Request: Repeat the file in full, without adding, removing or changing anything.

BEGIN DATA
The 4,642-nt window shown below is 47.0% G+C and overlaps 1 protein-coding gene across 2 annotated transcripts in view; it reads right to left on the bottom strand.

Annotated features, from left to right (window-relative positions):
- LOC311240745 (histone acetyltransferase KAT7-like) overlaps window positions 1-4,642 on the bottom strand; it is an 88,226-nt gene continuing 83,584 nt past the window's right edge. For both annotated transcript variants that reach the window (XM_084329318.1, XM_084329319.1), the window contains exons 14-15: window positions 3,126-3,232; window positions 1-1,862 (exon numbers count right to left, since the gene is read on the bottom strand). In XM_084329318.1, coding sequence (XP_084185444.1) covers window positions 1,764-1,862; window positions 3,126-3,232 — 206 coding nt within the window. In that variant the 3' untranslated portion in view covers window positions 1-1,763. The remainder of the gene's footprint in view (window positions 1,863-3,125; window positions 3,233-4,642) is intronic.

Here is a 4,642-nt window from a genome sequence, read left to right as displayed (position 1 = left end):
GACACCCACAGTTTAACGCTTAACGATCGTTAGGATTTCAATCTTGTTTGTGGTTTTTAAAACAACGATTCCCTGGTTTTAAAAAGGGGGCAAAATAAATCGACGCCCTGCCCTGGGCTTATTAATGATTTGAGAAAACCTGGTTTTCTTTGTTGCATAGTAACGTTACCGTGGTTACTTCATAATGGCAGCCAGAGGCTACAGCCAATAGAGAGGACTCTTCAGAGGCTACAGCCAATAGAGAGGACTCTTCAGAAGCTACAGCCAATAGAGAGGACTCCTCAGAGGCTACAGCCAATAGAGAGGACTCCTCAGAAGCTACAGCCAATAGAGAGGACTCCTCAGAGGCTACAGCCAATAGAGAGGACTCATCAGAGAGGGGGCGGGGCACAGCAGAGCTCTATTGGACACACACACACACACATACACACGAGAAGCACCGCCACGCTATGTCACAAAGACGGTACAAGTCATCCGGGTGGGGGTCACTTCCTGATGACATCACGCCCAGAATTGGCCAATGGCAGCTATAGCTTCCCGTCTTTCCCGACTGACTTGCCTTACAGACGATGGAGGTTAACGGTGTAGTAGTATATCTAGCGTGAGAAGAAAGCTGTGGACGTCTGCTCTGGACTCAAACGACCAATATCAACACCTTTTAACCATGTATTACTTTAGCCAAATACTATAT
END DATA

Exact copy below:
The 4,642-nt window shown below is 47.0% G+C and overlaps 1 protein-coding gene across 2 annotated transcripts in view; it reads right to left on the bottom strand.

Annotated features, from left to right (window-relative positions):
- LOC311240745 (histone acetyltransferase KAT7-like) overlaps window positions 1-4,642 on the bottom strand; it is an 88,226-nt gene continuing 83,584 nt past the window's right edge. For both annotated transcript variants that reach the window (XM_084329318.1, XM_084329319.1), the window contains exons 14-15: window positions 3,126-3,232; window positions 1-1,862 (exon numbers count right to left, since the gene is read on the bottom strand). In XM_084329318.1, coding sequence (XP_084185444.1) covers window positions 1,764-1,862; window positions 3,126-3,232 — 206 coding nt within the window. In that variant the 3' untranslated portion in view covers window positions 1-1,763. The remainder of the gene's footprint in view (window positions 1,863-3,125; window positions 3,233-4,642) is intronic.

Here is a 4,642-nt window from a genome sequence, read left to right as displayed (position 1 = left end):
GACACCCACAGTTTAACGCTTAACGATCGTTAGGATTTCAATCTTGTTTGTGGTTTTTAAAACAACGATTCCCTGGTTTTAAAAAGGGGGCAAAATAAATCGACGCCCTGCCCTGGGCTTATTAATGATTTGAGAAAACCTGGTTTTCTTTGTTGCATAGTAACGTTACCGTGGTTACTTCATAATGGCAGCCAGAGGCTACAGCCAATAGAGAGGACTCTTCAGAGGCTACAGCCAATAGAGAGGACTCTTCAGAAGCTACAGCCAATAGAGAGGACTCCTCAGAGGCTACAGCCAATAGAGAGGACTCCTCAGAAGCTACAGCCAATAGAGAGGACTCCTCAGAGGCTACAGCCAATAGAGAGGACTCATCAGAGAGGGGGCGGGGCACAGCAGAGCTCTATTGGACACACACACACACACATACACACGAGAAGCACCGCCACGCTATGTCACAAAGACGGTACAAGTCATCCGGGTGGGGGTCACTTCCTGATGACATCACGCCCAGAATTGGCCAATGGCAGCTATAGCTTCCCGTCTTTCCCGACTGACTTGCCTTACAGACGATGGAGGTTAACGGTGTAGTAGTATATCTAGCGTGAGAAGAAAGCTGTGGACGTCTGCTCTGGACTCAAACGACCAATATCAACACCTTTTAACCATGTATTACTTTAGCCAAATACTATAT